• Accelerating Growth

  • Earnings vs Industry

  • High ROE


Historical annual earnings growth

Earnings and Revenue History

Quality Earnings: ASTS is currently unprofitable.

Growing Profit Margin: ASTS is currently unprofitable.

Past Earnings Growth Analysis

Earnings Trend: ASTS is unprofitable, and losses have increased over the past 5 years at a rate of 31.8% per year.

Accelerating Growth: Unable to compare ASTS's earnings growth over the past year to its 5-year average as it is currently unprofitable

Earnings vs Industry: ASTS is unprofitable, making it difficult to compare its past year earnings growth to the Telecom industry (-34.4%).

Return on Equity

High ROE: ASTS has a negative Return on Equity (-31.37%), as it is currently unprofitable.

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Financial Health

How is AST SpaceMobile's financial position?

Financial Health Score


Financial Health Score 5/6

  • Short Term Liabilities

  • Long Term Liabilities

  • Debt Level

  • Reducing Debt

  • Stable Cash Runway

  • Forecast Cash Runway

Financial Position Analysis

Short Term Liabilities: ASTS's short term assets ($272.9M) exceed its short term liabilities ($22.9M).

Long Term Liabilities: ASTS's short term assets ($272.9M) exceed its long term liabilities ($75.8M).

Debt to Equity History and Analysis

Debt Level: ASTS has more cash than its total debt.

Reducing Debt: Insufficient data to determine if ASTS's debt to equity ratio has reduced over the past 5 years.

Balance Sheet

Cash Runway Analysis

For companies that have on average been loss making in the past we assess whether they have at least 1 year of cash runway.

Stable Cash Runway: ASTS has sufficient cash runway for more than a year based on its current free cash flow.

Forecast Cash Runway: ASTS is forecast to have sufficient cash runway for 4 months based on free cash flow estimates, but has since raised additional capital.

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What is AST SpaceMobile current dividend yield, its reliability and sustainability?

Dividend Score


Dividend Score 0/6

  • Notable Dividend

  • High Dividend

  • Stable Dividend

  • Growing Dividend

  • Earnings Coverage

  • Cash Flow Coverage

Dividend Yield vs Market

Notable Dividend: Unable to evaluate ASTS's dividend yield against the bottom 25% of dividend payers, as the company has not reported any recent payouts.

High Dividend: Unable to evaluate ASTS's dividend yield against the top 25% of dividend payers, as the company has not reported any recent payouts.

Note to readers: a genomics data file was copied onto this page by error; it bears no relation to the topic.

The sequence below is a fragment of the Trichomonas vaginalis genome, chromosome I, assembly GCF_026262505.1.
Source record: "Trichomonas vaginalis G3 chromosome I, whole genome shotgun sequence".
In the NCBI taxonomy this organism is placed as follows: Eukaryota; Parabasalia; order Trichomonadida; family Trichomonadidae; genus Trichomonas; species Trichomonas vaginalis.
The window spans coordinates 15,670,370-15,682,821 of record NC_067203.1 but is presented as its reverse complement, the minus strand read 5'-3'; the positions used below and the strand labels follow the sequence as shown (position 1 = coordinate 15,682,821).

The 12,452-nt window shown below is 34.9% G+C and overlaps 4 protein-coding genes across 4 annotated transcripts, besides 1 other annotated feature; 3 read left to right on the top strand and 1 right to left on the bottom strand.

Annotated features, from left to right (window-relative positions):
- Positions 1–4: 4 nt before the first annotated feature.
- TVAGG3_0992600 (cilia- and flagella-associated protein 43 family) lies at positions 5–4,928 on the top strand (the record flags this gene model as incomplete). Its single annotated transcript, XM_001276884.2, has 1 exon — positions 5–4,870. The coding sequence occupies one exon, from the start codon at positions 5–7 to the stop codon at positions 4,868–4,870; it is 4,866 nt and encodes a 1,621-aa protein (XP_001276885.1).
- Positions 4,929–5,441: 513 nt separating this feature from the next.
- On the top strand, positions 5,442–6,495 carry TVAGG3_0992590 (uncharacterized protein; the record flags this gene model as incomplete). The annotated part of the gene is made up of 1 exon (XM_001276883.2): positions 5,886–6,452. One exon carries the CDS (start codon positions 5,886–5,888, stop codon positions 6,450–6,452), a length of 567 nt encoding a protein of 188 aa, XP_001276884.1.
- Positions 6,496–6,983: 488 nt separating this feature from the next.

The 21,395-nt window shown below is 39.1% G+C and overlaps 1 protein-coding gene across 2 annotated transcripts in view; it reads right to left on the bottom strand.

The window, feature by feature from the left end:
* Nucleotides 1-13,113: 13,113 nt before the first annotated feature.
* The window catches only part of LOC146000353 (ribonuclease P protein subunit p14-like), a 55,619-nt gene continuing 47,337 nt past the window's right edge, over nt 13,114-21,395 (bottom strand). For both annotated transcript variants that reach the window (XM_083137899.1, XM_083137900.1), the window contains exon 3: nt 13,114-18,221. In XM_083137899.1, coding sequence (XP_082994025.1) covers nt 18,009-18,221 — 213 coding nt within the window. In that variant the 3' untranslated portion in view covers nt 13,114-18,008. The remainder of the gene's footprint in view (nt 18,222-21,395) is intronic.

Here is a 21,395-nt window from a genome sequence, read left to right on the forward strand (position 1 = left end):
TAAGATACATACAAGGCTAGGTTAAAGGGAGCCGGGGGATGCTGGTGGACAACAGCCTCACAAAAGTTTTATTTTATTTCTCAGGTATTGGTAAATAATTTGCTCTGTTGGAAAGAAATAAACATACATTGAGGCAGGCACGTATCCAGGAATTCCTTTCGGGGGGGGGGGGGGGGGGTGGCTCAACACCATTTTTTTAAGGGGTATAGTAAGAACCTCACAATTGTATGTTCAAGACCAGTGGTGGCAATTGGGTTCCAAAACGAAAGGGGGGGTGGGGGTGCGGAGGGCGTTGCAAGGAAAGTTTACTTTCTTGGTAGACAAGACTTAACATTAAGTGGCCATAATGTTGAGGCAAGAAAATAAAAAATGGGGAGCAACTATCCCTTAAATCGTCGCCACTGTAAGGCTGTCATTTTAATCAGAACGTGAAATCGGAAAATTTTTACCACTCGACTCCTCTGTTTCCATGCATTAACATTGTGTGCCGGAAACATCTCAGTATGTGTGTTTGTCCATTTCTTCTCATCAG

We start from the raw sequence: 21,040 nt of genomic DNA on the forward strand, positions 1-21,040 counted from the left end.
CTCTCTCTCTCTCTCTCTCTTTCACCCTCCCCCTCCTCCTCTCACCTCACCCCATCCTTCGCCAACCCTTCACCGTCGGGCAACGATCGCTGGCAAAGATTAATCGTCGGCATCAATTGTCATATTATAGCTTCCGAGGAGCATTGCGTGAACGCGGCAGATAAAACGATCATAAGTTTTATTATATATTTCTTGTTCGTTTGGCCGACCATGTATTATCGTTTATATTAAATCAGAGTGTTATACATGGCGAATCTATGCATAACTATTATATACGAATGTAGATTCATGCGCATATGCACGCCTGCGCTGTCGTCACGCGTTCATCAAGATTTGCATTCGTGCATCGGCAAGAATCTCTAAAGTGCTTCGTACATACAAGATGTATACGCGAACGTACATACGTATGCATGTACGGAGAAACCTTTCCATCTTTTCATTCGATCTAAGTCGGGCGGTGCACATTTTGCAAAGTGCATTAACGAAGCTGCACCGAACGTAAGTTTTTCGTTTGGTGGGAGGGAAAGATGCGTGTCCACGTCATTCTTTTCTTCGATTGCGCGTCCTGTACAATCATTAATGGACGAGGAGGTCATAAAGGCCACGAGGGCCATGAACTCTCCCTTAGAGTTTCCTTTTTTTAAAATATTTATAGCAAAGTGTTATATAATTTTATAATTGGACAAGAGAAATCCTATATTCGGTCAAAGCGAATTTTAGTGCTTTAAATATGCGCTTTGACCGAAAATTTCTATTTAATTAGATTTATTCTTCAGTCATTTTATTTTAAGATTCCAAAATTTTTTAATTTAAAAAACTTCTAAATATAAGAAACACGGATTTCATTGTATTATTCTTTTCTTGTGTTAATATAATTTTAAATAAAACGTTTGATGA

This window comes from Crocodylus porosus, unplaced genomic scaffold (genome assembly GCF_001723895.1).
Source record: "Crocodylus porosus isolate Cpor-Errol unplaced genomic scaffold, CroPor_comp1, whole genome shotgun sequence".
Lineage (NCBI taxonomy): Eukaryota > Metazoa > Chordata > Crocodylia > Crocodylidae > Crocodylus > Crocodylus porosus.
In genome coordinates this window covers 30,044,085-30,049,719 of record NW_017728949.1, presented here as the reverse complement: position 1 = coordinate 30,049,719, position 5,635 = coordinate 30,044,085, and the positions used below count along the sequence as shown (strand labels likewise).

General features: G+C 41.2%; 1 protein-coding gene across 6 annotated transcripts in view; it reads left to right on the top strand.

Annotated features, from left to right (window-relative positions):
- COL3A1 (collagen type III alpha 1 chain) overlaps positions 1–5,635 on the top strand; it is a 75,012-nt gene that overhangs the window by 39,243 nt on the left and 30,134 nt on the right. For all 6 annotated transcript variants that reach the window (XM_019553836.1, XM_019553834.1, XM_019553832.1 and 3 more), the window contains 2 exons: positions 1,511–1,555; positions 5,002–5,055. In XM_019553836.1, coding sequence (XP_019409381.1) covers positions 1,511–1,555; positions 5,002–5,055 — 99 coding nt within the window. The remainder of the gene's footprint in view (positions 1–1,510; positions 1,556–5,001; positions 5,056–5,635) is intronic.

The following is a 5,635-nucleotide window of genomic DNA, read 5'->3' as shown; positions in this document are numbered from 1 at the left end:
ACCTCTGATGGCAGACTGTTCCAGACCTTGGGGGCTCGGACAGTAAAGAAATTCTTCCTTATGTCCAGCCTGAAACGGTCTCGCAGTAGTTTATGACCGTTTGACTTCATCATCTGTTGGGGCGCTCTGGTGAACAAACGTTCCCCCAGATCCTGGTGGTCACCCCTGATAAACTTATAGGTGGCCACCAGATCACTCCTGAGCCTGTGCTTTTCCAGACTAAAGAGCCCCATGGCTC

Stability and Growth of Payments

Stable Dividend: Insufficient data to determine if ASTS's dividends per share have been stable in the past.

Growing Dividend: Insufficient data to determine if ASTS's dividend payments have been increasing.

Earnings Payout to Shareholders

Earnings Coverage: Insufficient data to calculate payout ratio to determine if its dividend payments are covered by earnings.

Cash Payout to Shareholders

Cash Flow Coverage: Unable to calculate sustainability of dividends as ASTS has not reported any payouts.

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How experienced are the management team and are they aligned to shareholders interests?


Average management tenure


Abel Avellan (51 yo)





Mr. Abel Avellan is the Founder and Chief Executive Officer at AST SpaceMobile, Inc. (Alternate Name: AST & Science, LLC) since 2017 and also serves as its Chairman since 2017. He served as the Founder and...

CEO Compensation Analysis

Compensation vs Market: Abel's total compensation ($USD9.00K) is below average for companies of similar size in the US market ($USD5.40M).

Compensation vs Earnings: Abel's compensation has been consistent with company performance over the past year.

Leadership Team

Experienced Management: ASTS's management team is not considered experienced ( 1.1 years average tenure), which suggests a new team.

Board Members

Experienced Board: ASTS's board of directors are not considered experienced ( 2.5 years average tenure), which suggests a new board.


Who are the major shareholders and have insiders been buying or selling?

Insider Trading Volume

Insider Buying: Insufficient data to determine if insiders have bought more shares than they have sold in the past 3 months.

Recent Insider Transactions

Ownership Breakdown

Dilution of Shares: Shareholders have not been meaningfully diluted in the past year.

Top Shareholders

Company Information

AST SpaceMobile, Inc.'s employee growth, exchange listings and data sources

Key Information

  • Name: AST SpaceMobile, Inc.
  • Ticker: ASTS
  • Exchange: NasdaqGS
  • Founded: NaN
  • Industry: Alternative Carriers
  • Sector: Telecom
  • Implied Market Cap: US$2.019b
  • Market Cap: US$608.507m
  • Shares outstanding: 182.12m
  • Website:

Number of Employees


  • AST SpaceMobile, Inc.
  • Midland Intl. Air & Space Port
  • 2901 Enterprise Lane
  • Midland
  • Texas
  • 79706
  • United States


Company Analysis and Financial Data Status

All financial data provided by Standard & Poor's Capital IQ.
DataLast Updated (UTC time)
Company Analysis2022/08/12 00:00
End of Day Share Price2022/08/12 00:00
Annual Earnings2021/12/31

Unless specified all financial data is based on a yearly period but updated quarterly. This is known as Trailing Twelve Month (TTM) or Last Twelve Month (LTM) Data. Learn more here.